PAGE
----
Cave drawings have proven that the Appaloosa’s spotted coloration has existed since pre-historic times. Spotted horses brought over the Pyrenees to Spain by the Visigoths were used to create the Spanish Jennet, which accompanied New World explorers on their travels and captivated the Native Americans with their beautiful coat patterns.
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Nez Percé Horse

When Meriwether Lewis, the famed second half of the Lewis and Clark expedition of the American West, crossed the Bitterroot Mountains into eastern Idaho in 1805, he noted in his journal that the Nez Percé tribe had very grand horses: “Their horses appear to be of an excellent race. They are lofty, elegantly formed, active and durable. In short, many of them look like fine English horses and would make a figure in any country.”
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Nokota Horse

The Nokota Horse developed in the rugged Little Missouri badlands of southwestern North Dakota. DNA evidence has shown that the Nokota is descended from early 20th century ranch and Indian stock, which had all but disappeared since the 1950s.
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Spanish Mustang

The Spanish Mustang is the original Native American breed. It descends from the horses of the Conquistadors and Native Americans, and developed on the plains of the American West, growing stronger and thriftier through natural selection. The breed differs from the Bureau of Land Management (BLM) Mustang in that it shows little ranch or draft horse influence. Bob Brislawn from Oshoto, Wyo., is credited with bringing the Spanish Mustang back from near extinction in 1957. He gathered horses on Indian reservations and worked with the BLM to find the best Spanish Mustangs, bringing them to his 3,000-acre Cayuse Ranch. Brislawn’s son, Emmet, now runs the ranch, where Spanish Mustangs are still raised and sold.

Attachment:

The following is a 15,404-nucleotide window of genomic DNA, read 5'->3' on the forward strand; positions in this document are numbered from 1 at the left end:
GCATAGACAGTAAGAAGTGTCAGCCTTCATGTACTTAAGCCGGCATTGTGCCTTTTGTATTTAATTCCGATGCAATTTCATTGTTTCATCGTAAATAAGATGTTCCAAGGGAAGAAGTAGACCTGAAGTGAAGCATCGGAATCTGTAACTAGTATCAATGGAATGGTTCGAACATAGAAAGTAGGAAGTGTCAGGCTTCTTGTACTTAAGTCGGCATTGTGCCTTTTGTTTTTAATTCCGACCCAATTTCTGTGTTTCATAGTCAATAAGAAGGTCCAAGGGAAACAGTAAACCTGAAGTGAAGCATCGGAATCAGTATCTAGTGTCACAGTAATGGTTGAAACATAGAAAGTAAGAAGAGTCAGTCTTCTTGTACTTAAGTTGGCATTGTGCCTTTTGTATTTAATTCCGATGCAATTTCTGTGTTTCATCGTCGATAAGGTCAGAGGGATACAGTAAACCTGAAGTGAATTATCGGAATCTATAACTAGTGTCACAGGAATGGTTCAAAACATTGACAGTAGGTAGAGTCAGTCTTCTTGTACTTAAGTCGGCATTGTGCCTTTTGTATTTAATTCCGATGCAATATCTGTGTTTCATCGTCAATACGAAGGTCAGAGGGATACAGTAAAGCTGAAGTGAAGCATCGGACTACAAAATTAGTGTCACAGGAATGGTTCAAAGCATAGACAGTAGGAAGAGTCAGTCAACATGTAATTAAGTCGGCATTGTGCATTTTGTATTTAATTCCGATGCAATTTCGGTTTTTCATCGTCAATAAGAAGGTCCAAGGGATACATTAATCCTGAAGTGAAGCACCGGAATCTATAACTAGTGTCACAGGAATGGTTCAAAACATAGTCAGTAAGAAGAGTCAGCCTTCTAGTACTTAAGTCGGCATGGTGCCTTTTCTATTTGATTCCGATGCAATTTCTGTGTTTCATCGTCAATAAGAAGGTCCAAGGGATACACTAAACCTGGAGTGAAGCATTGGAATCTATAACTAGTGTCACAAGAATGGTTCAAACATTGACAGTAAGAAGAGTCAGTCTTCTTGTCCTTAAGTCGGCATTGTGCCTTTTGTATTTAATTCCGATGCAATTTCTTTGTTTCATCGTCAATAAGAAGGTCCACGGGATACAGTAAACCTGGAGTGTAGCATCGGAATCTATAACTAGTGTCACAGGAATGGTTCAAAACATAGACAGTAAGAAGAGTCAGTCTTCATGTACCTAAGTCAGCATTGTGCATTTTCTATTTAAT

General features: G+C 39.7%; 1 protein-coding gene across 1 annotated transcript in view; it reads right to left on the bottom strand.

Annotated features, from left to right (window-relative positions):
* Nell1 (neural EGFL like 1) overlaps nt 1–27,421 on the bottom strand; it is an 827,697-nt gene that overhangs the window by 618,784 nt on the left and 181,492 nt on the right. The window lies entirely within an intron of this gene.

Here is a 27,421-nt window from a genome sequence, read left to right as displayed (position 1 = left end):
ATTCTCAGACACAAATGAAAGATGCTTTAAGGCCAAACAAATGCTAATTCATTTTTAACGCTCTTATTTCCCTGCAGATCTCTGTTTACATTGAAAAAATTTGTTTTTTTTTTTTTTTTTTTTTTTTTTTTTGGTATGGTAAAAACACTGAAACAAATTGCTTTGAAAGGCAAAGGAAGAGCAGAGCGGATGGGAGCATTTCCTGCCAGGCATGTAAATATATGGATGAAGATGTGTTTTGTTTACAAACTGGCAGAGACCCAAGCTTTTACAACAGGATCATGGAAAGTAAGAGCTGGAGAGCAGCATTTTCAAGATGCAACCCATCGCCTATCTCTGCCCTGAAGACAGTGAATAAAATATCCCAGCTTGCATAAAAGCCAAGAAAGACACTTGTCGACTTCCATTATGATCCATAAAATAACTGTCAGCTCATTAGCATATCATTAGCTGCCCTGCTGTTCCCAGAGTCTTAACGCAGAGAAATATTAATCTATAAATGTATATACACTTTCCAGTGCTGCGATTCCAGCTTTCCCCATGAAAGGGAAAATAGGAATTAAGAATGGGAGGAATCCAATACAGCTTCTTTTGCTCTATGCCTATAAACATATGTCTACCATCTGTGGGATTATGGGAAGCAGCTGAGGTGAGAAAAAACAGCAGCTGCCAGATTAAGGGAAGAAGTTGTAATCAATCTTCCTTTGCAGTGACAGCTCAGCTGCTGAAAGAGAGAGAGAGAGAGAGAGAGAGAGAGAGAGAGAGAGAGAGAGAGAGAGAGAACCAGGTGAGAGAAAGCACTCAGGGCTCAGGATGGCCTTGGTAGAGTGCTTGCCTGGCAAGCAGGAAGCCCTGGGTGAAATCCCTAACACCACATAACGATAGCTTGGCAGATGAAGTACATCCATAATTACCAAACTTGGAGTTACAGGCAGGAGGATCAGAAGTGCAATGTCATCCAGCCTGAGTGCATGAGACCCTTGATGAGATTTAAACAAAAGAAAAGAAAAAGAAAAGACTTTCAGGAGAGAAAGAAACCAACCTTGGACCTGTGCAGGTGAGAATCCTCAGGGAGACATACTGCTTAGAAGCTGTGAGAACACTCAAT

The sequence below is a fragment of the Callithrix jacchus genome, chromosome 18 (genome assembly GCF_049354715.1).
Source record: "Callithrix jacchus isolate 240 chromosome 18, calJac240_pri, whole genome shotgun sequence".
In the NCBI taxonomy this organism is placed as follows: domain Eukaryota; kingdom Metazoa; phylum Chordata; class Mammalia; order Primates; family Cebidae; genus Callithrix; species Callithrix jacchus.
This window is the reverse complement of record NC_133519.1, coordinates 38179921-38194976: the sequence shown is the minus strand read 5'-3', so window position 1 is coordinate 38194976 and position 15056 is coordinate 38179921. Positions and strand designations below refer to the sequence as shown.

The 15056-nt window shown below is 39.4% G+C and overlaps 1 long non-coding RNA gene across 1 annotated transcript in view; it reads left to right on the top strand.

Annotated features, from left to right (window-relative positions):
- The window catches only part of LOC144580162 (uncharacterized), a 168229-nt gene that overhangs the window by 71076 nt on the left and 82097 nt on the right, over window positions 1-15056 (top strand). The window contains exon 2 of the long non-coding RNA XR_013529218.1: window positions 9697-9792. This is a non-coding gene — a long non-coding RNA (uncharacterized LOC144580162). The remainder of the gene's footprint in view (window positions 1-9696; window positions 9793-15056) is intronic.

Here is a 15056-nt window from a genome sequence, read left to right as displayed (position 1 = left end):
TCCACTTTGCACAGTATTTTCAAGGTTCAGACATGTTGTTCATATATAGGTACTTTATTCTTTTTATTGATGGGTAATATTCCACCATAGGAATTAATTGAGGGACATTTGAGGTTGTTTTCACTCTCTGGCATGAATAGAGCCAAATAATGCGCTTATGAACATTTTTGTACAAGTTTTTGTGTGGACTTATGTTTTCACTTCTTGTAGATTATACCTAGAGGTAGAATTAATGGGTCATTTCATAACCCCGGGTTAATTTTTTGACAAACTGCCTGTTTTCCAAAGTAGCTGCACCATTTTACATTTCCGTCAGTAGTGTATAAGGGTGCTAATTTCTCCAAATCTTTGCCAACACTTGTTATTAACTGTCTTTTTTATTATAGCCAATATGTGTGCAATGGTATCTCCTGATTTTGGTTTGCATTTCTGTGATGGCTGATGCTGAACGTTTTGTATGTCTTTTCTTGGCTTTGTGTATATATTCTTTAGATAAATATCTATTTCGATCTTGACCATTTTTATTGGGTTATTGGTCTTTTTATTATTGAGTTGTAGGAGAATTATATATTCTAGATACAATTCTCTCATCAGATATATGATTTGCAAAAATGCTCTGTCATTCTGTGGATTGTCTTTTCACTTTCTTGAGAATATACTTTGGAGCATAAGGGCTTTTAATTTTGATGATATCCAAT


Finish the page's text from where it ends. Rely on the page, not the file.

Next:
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American Indian Horse

The American Indian Horse Registry (AIHR) considers all horses of native legacy as American Indian Horses, regardless of their breed. To the AIHR, their history and origins link each one together. “There are different strains of the American Indian Horse around the country, such as the Marsh Tacky from South Carolina, the Nokota from North Dakota and the Florida Cracker,” says Nancy Falley, spokesperson for the registry. “Breeds such as the Appaloosa and Quarter Horse were descended from the American Indian Horse, so they are all eligible too.” Because this is a large group of breeds, the registry distinguishes horses through five classes of registration, which is determined through photographic inspections.
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The “End of the Trail” statue, created by sculptor James Earle Fraser (1876-1953) in 1915, is perhaps one of the most poignant examples of the loss of the horse in Native American culture. The rider sits slumped over his exhausted horse, lance held downward, as the pair lean into an unseen wind. But the Native American breeds are still with us, and through ardent breeders and enthusiasts, they will survive not only as living legacies, but also to make their mark in our modern equine world.

Sharon Biggs is a writer and dressage instructor. She is the author of Advanced English Riding (BowTie Press) and In One Arena (Half Halt Press).


This article originally appeared in the June 2011 issue of Horse Illustrated. Click here to subscribe!

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4 COMMENTS

  1. Interesting. I think the AIHR has it right because these horses are all basically the same breed. They’re very closely related.

  2. Maybe you should do more research since the plain Indians disagree with this article and claim to have had horses long before the Spanish came….